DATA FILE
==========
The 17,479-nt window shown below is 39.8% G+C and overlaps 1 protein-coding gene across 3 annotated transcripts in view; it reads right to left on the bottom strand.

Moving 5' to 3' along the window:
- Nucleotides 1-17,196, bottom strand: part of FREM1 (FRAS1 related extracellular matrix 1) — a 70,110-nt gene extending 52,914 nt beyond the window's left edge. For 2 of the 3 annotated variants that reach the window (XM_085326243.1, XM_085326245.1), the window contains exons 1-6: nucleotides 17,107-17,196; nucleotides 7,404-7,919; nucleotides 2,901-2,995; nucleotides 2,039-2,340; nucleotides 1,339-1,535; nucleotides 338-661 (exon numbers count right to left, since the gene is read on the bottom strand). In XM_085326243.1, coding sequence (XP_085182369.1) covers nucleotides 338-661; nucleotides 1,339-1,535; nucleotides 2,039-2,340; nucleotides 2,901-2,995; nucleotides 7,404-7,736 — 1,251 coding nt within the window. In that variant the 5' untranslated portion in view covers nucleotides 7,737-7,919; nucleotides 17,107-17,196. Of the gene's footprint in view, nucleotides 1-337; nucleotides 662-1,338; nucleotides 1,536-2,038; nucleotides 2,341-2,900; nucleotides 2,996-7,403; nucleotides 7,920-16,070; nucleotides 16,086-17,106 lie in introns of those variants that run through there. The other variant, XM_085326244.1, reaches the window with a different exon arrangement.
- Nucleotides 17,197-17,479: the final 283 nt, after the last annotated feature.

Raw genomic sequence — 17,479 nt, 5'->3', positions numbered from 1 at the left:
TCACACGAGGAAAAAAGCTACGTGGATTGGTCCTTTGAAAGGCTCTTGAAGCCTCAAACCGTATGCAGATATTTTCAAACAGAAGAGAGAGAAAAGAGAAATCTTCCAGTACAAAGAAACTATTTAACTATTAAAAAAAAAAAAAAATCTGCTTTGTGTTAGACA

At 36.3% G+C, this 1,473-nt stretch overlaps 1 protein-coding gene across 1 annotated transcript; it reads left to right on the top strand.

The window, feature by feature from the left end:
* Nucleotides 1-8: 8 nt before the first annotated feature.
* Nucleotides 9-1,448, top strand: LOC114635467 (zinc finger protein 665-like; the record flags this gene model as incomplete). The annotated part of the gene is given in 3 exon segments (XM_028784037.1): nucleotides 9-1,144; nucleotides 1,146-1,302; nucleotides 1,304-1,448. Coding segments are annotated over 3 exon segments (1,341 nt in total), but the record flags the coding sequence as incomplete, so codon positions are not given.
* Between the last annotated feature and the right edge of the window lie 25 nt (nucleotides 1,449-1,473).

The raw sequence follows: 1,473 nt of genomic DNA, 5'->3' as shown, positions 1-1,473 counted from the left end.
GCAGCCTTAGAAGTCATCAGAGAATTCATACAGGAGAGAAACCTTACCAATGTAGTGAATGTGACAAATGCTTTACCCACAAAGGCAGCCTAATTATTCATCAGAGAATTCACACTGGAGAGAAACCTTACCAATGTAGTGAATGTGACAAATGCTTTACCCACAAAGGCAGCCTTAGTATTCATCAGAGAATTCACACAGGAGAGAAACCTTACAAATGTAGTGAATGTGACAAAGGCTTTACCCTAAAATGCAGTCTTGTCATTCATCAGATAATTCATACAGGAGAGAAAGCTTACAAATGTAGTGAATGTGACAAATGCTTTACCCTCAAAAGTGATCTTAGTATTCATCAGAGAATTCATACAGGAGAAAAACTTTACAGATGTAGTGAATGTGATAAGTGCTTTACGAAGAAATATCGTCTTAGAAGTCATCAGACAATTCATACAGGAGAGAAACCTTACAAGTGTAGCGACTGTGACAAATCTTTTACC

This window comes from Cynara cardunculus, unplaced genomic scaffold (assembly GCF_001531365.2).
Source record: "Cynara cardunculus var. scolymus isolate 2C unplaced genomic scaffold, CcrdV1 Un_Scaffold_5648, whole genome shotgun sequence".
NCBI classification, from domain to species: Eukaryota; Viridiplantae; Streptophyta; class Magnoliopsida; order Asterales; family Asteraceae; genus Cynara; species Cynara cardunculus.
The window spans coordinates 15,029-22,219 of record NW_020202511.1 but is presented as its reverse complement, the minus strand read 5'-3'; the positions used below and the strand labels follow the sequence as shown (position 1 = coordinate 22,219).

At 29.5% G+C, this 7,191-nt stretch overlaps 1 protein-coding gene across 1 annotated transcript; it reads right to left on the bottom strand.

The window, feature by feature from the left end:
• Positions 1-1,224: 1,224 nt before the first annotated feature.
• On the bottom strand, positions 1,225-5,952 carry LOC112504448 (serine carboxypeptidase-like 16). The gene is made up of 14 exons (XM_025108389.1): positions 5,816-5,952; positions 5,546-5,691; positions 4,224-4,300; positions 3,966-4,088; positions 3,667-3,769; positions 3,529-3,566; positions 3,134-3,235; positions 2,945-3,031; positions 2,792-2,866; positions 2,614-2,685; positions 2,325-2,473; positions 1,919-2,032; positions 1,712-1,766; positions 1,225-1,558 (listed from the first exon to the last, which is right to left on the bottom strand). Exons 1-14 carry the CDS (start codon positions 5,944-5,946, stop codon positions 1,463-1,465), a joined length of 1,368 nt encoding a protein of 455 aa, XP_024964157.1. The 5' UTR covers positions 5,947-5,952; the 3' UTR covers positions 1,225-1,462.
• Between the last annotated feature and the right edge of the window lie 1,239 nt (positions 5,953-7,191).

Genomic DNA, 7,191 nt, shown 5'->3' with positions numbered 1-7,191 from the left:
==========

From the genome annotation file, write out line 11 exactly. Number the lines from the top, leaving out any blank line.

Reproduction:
* Between the last annotated feature and the right edge of the window lie 25 nt (nucleotides 1,449-1,473).